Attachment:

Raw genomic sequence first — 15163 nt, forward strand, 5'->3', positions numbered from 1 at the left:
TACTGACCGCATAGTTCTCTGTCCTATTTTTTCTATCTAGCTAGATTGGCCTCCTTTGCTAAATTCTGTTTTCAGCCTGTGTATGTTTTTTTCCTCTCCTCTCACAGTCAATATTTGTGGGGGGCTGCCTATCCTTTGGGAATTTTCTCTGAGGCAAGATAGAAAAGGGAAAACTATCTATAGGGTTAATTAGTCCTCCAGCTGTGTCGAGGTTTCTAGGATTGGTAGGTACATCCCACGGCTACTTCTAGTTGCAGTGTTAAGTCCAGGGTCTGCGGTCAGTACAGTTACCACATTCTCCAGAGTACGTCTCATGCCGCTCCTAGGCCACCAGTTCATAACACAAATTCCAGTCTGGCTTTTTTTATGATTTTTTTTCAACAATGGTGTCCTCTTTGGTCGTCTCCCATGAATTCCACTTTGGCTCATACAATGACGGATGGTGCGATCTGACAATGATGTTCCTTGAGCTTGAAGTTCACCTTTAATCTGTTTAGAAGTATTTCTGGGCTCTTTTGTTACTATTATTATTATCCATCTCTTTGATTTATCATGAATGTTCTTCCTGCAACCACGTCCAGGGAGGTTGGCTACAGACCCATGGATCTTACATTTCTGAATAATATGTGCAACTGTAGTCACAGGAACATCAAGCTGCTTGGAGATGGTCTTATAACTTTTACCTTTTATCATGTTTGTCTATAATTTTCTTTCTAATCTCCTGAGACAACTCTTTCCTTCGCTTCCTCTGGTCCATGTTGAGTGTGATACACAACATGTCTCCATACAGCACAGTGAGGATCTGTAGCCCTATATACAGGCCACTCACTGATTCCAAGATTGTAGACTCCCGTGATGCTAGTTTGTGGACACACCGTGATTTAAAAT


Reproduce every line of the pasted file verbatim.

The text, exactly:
Raw genomic sequence first — 15163 nt, forward strand, 5'->3', positions numbered from 1 at the left:
TACTGACCGCATAGTTCTCTGTCCTATTTTTTCTATCTAGCTAGATTGGCCTCCTTTGCTAAATTCTGTTTTCAGCCTGTGTATGTTTTTTTCCTCTCCTCTCACAGTCAATATTTGTGGGGGGCTGCCTATCCTTTGGGAATTTTCTCTGAGGCAAGATAGAAAAGGGAAAACTATCTATAGGGTTAATTAGTCCTCCAGCTGTGTCGAGGTTTCTAGGATTGGTAGGTACATCCCACGGCTACTTCTAGTTGCAGTGTTAAGTCCAGGGTCTGCGGTCAGTACAGTTACCACATTCTCCAGAGTACGTCTCATGCCGCTCCTAGGCCACCAGTTCATAACACAAATTCCAGTCTGGCTTTTTTTATGATTTTTTTTCAACAATGGTGTCCTCTTTGGTCGTCTCCCATGAATTCCACTTTGGCTCATACAATGACGGATGGTGCGATCTGACAATGATGTTCCTTGAGCTTGAAGTTCACCTTTAATCTGTTTAGAAGTATTTCTGGGCTCTTTTGTTACTATTATTATTATCCATCTCTTTGATTTATCATGAATGTTCTTCCTGCAACCACGTCCAGGGAGGTTGGCTACAGACCCATGGATCTTACATTTCTGAATAATATGTGCAACTGTAGTCACAGGAACATCAAGCTGCTTGGAGATGGTCTTATAACTTTTACCTTTTATCATGTTTGTCTATAATTTTCTTTCTAATCTCCTGAGACAACTCTTTCCTTCGCTTCCTCTGGTCCATGTTGAGTGTGATACACAACATGTCTCCATACAGCACAGTGAGGATCTGTAGCCCTATATACAGGCCACTCACTGATTCCAAGATTGTAGACTCCCGTGATGCTAGTTTGTGGACACACCGTGATTTAAAAT